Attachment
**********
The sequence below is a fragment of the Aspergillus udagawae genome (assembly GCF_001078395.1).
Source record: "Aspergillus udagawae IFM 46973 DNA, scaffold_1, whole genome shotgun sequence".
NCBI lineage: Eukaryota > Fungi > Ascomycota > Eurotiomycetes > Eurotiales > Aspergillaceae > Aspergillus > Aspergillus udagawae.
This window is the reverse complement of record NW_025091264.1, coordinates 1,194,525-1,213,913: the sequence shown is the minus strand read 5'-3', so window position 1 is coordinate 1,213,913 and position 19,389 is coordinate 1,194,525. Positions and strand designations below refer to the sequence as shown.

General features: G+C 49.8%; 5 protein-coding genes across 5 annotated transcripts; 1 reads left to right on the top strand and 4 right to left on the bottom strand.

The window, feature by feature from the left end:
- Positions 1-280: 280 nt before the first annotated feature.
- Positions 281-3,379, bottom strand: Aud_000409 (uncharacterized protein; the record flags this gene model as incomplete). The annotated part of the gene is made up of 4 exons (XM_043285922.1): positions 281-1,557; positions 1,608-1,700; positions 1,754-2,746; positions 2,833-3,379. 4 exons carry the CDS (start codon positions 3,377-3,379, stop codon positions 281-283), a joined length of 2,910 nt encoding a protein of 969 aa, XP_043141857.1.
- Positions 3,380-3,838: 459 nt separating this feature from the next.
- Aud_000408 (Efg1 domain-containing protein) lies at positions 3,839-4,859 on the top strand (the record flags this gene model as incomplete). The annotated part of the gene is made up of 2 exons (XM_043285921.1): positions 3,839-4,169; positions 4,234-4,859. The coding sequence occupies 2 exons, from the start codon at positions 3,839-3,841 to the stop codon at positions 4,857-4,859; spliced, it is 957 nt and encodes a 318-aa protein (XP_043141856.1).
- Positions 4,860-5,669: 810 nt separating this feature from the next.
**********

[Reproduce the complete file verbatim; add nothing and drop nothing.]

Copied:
The sequence below is a fragment of the Aspergillus udagawae genome (assembly GCF_001078395.1).
Source record: "Aspergillus udagawae IFM 46973 DNA, scaffold_1, whole genome shotgun sequence".
NCBI lineage: Eukaryota > Fungi > Ascomycota > Eurotiomycetes > Eurotiales > Aspergillaceae > Aspergillus > Aspergillus udagawae.
This window is the reverse complement of record NW_025091264.1, coordinates 1,194,525-1,213,913: the sequence shown is the minus strand read 5'-3', so window position 1 is coordinate 1,213,913 and position 19,389 is coordinate 1,194,525. Positions and strand designations below refer to the sequence as shown.

General features: G+C 49.8%; 5 protein-coding genes across 5 annotated transcripts; 1 reads left to right on the top strand and 4 right to left on the bottom strand.

The window, feature by feature from the left end:
- Positions 1-280: 280 nt before the first annotated feature.
- Positions 281-3,379, bottom strand: Aud_000409 (uncharacterized protein; the record flags this gene model as incomplete). The annotated part of the gene is made up of 4 exons (XM_043285922.1): positions 281-1,557; positions 1,608-1,700; positions 1,754-2,746; positions 2,833-3,379. 4 exons carry the CDS (start codon positions 3,377-3,379, stop codon positions 281-283), a joined length of 2,910 nt encoding a protein of 969 aa, XP_043141857.1.
- Positions 3,380-3,838: 459 nt separating this feature from the next.
- Aud_000408 (Efg1 domain-containing protein) lies at positions 3,839-4,859 on the top strand (the record flags this gene model as incomplete). The annotated part of the gene is made up of 2 exons (XM_043285921.1): positions 3,839-4,169; positions 4,234-4,859. The coding sequence occupies 2 exons, from the start codon at positions 3,839-3,841 to the stop codon at positions 4,857-4,859; spliced, it is 957 nt and encodes a 318-aa protein (XP_043141856.1).
- Positions 4,860-5,669: 810 nt separating this feature from the next.